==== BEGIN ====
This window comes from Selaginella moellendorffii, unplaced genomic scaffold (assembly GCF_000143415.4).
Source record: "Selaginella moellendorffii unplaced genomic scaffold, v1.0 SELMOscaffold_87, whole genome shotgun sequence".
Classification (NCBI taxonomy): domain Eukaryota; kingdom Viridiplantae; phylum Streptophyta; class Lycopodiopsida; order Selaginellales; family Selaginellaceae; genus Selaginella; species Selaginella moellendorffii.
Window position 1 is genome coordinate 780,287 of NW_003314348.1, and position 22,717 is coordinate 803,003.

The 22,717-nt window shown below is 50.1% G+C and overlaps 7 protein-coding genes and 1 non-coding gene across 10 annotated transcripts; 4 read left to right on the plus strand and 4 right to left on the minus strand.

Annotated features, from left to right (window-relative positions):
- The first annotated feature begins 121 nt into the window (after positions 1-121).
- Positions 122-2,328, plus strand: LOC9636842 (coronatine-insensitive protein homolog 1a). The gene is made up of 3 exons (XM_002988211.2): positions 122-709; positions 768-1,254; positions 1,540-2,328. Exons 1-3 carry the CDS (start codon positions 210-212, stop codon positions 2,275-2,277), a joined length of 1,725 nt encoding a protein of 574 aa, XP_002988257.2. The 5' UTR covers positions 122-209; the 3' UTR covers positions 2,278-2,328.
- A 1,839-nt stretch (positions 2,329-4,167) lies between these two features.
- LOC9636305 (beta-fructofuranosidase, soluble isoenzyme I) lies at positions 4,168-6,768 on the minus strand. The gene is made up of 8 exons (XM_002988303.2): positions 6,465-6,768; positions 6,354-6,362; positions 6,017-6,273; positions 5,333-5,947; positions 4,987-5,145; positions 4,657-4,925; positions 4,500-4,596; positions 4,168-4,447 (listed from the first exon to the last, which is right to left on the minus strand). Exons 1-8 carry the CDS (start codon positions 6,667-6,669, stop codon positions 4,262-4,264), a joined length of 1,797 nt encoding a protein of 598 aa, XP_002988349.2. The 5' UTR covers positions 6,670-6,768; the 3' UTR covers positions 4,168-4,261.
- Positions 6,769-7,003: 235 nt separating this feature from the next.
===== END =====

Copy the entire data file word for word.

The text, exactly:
This window comes from Selaginella moellendorffii, unplaced genomic scaffold (assembly GCF_000143415.4).
Source record: "Selaginella moellendorffii unplaced genomic scaffold, v1.0 SELMOscaffold_87, whole genome shotgun sequence".
Classification (NCBI taxonomy): domain Eukaryota; kingdom Viridiplantae; phylum Streptophyta; class Lycopodiopsida; order Selaginellales; family Selaginellaceae; genus Selaginella; species Selaginella moellendorffii.
Window position 1 is genome coordinate 780,287 of NW_003314348.1, and position 22,717 is coordinate 803,003.

The 22,717-nt window shown below is 50.1% G+C and overlaps 7 protein-coding genes and 1 non-coding gene across 10 annotated transcripts; 4 read left to right on the plus strand and 4 right to left on the minus strand.

Annotated features, from left to right (window-relative positions):
- The first annotated feature begins 121 nt into the window (after positions 1-121).
- Positions 122-2,328, plus strand: LOC9636842 (coronatine-insensitive protein homolog 1a). The gene is made up of 3 exons (XM_002988211.2): positions 122-709; positions 768-1,254; positions 1,540-2,328. Exons 1-3 carry the CDS (start codon positions 210-212, stop codon positions 2,275-2,277), a joined length of 1,725 nt encoding a protein of 574 aa, XP_002988257.2. The 5' UTR covers positions 122-209; the 3' UTR covers positions 2,278-2,328.
- A 1,839-nt stretch (positions 2,329-4,167) lies between these two features.
- LOC9636305 (beta-fructofuranosidase, soluble isoenzyme I) lies at positions 4,168-6,768 on the minus strand. The gene is made up of 8 exons (XM_002988303.2): positions 6,465-6,768; positions 6,354-6,362; positions 6,017-6,273; positions 5,333-5,947; positions 4,987-5,145; positions 4,657-4,925; positions 4,500-4,596; positions 4,168-4,447 (listed from the first exon to the last, which is right to left on the minus strand). Exons 1-8 carry the CDS (start codon positions 6,667-6,669, stop codon positions 4,262-4,264), a joined length of 1,797 nt encoding a protein of 598 aa, XP_002988349.2. The 5' UTR covers positions 6,670-6,768; the 3' UTR covers positions 4,168-4,261.
- Positions 6,769-7,003: 235 nt separating this feature from the next.